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J Am Med Inform Assoc. 2012 Jan-Feb;19(1):45-53. doi: 10.1136/amiajnl-2011-000369. Epub 2011 Sep 8.

Using FDA reports to inform a classification for health information technology safety problems.

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  • 1Centre for Health Informatics, Australian Institute for Health Innovation, University of New South Wales, Sydney, Australia.



To expand an emerging classification for problems with health information technology (HIT) using reports submitted to the US Food and Drug Administration Manufacturer and User Facility Device Experience (MAUDE) database.


HIT events submitted to MAUDE were retrieved using a standardized search strategy. Using an emerging classification with 32 categories of HIT problems, a subset of relevant events were iteratively analyzed to identify new categories. Two coders then independently classified the remaining events into one or more categories. Free-text descriptions were analyzed to identify the consequences of events.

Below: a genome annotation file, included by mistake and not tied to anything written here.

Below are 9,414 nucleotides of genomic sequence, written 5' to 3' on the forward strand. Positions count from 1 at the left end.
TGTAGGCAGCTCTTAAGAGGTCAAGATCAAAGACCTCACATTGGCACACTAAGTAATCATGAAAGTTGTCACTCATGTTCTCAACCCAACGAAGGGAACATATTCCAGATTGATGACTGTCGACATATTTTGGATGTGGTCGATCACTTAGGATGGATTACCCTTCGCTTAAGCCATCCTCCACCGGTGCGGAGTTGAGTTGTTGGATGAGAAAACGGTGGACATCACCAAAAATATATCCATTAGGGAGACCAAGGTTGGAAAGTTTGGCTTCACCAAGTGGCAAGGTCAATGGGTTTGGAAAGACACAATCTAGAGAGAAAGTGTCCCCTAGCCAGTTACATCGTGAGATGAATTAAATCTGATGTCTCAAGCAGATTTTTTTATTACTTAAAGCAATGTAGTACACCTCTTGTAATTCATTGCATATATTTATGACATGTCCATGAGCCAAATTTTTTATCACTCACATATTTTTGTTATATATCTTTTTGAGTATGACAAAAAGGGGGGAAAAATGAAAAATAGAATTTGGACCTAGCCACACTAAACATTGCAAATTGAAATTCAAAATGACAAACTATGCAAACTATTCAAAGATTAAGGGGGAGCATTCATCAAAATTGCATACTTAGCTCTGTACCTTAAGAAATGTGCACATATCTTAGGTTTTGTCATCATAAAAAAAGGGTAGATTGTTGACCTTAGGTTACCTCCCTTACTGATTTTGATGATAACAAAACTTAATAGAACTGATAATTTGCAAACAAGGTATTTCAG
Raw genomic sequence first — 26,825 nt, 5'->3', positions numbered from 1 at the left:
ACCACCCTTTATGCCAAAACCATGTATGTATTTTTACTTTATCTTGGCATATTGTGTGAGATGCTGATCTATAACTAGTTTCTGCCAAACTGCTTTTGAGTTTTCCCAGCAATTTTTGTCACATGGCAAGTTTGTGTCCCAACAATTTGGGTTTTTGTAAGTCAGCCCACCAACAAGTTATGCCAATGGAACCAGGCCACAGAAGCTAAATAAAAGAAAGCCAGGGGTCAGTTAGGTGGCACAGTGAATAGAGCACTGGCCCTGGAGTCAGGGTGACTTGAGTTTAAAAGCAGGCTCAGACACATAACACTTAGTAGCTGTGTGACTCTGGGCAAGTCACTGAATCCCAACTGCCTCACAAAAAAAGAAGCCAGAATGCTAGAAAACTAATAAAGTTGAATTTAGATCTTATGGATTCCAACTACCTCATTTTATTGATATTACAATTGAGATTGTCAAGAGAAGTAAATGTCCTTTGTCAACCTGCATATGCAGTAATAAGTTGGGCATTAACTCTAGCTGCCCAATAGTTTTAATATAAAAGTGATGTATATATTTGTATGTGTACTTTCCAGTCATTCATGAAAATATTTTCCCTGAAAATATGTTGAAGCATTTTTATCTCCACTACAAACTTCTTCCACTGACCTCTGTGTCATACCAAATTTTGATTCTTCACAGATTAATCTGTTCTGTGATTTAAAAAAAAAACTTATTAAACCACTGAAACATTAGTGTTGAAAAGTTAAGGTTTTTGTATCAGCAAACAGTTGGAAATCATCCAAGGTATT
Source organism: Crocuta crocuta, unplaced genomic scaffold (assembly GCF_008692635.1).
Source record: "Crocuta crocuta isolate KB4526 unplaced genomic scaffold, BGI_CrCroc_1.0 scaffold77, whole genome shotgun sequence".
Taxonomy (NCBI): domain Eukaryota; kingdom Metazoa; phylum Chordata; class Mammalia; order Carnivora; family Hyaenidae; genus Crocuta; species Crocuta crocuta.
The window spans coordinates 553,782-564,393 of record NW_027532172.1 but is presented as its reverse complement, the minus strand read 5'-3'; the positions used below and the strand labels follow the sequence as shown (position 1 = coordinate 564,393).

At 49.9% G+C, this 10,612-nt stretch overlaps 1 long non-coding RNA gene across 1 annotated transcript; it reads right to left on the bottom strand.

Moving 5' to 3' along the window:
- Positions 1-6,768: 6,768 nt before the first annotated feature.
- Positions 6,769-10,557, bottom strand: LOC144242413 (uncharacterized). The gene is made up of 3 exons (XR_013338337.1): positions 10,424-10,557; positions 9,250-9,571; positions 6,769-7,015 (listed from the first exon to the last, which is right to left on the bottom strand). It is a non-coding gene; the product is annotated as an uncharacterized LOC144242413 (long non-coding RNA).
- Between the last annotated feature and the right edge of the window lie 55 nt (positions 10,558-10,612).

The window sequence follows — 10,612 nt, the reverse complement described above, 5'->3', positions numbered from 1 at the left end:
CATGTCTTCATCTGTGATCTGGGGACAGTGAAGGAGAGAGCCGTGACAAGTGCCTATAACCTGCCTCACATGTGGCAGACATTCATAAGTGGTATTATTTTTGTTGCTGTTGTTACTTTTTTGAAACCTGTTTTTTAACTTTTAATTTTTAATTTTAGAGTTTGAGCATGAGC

Descriptive statistics by number of reported problems per category and by consequence; inter-rater reliability analysis using the κ statistic for the major categories and consequences.


A search of 899 768 reports from January 2008 to July 2010 yielded 1100 reports about HIT. After removing duplicate and unrelated reports, 678 reports describing 436 events remained. The authors identified four new categories to describe problems with software functionality, system configuration, interface with devices, and network configuration; the authors' classification with 32 categories of HIT problems was expanded by the addition of these four categories. Examination of the 436 events revealed 712 problems, 96% were machine-related, and 4% were problems at the human-computer interface. Almost half (46%) of the events related to hazardous circumstances. Of the 46 events (11%) associated with patient harm, four deaths were linked to HIT problems (0.9% of 436 events).


Only 0.1% of the MAUDE reports searched were related to HIT. Nevertheless, Food and Drug Administration reports did prove to be a useful new source of information about the nature of software problems and their safety implications with potential to inform strategies for safe design and implementation.

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